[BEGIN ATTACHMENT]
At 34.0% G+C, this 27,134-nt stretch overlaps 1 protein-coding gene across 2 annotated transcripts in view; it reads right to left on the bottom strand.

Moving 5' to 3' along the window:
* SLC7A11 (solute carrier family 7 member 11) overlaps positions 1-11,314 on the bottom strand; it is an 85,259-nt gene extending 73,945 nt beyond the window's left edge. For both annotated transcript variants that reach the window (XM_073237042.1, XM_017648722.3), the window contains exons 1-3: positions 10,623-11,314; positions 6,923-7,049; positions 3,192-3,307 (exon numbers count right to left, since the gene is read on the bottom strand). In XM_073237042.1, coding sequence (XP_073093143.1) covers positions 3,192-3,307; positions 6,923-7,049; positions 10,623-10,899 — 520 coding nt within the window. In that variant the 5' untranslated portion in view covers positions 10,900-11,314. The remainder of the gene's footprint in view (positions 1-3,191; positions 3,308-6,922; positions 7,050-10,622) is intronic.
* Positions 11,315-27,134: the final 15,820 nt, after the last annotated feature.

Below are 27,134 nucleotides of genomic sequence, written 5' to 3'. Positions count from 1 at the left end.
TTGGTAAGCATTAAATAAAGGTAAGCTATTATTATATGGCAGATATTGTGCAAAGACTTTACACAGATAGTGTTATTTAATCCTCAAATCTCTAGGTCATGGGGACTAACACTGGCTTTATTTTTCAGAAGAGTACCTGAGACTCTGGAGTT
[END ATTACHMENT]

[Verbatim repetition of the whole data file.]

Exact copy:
At 34.0% G+C, this 27,134-nt stretch overlaps 1 protein-coding gene across 2 annotated transcripts in view; it reads right to left on the bottom strand.

Moving 5' to 3' along the window:
* SLC7A11 (solute carrier family 7 member 11) overlaps positions 1-11,314 on the bottom strand; it is an 85,259-nt gene extending 73,945 nt beyond the window's left edge. For both annotated transcript variants that reach the window (XM_073237042.1, XM_017648722.3), the window contains exons 1-3: positions 10,623-11,314; positions 6,923-7,049; positions 3,192-3,307 (exon numbers count right to left, since the gene is read on the bottom strand). In XM_073237042.1, coding sequence (XP_073093143.1) covers positions 3,192-3,307; positions 6,923-7,049; positions 10,623-10,899 — 520 coding nt within the window. In that variant the 5' untranslated portion in view covers positions 10,900-11,314. The remainder of the gene's footprint in view (positions 1-3,191; positions 3,308-6,922; positions 7,050-10,622) is intronic.
* Positions 11,315-27,134: the final 15,820 nt, after the last annotated feature.

Below are 27,134 nucleotides of genomic sequence, written 5' to 3'. Positions count from 1 at the left end.
TTGGTAAGCATTAAATAAAGGTAAGCTATTATTATATGGCAGATATTGTGCAAAGACTTTACACAGATAGTGTTATTTAATCCTCAAATCTCTAGGTCATGGGGACTAACACTGGCTTTATTTTTCAGAAGAGTACCTGAGACTCTGGAGTT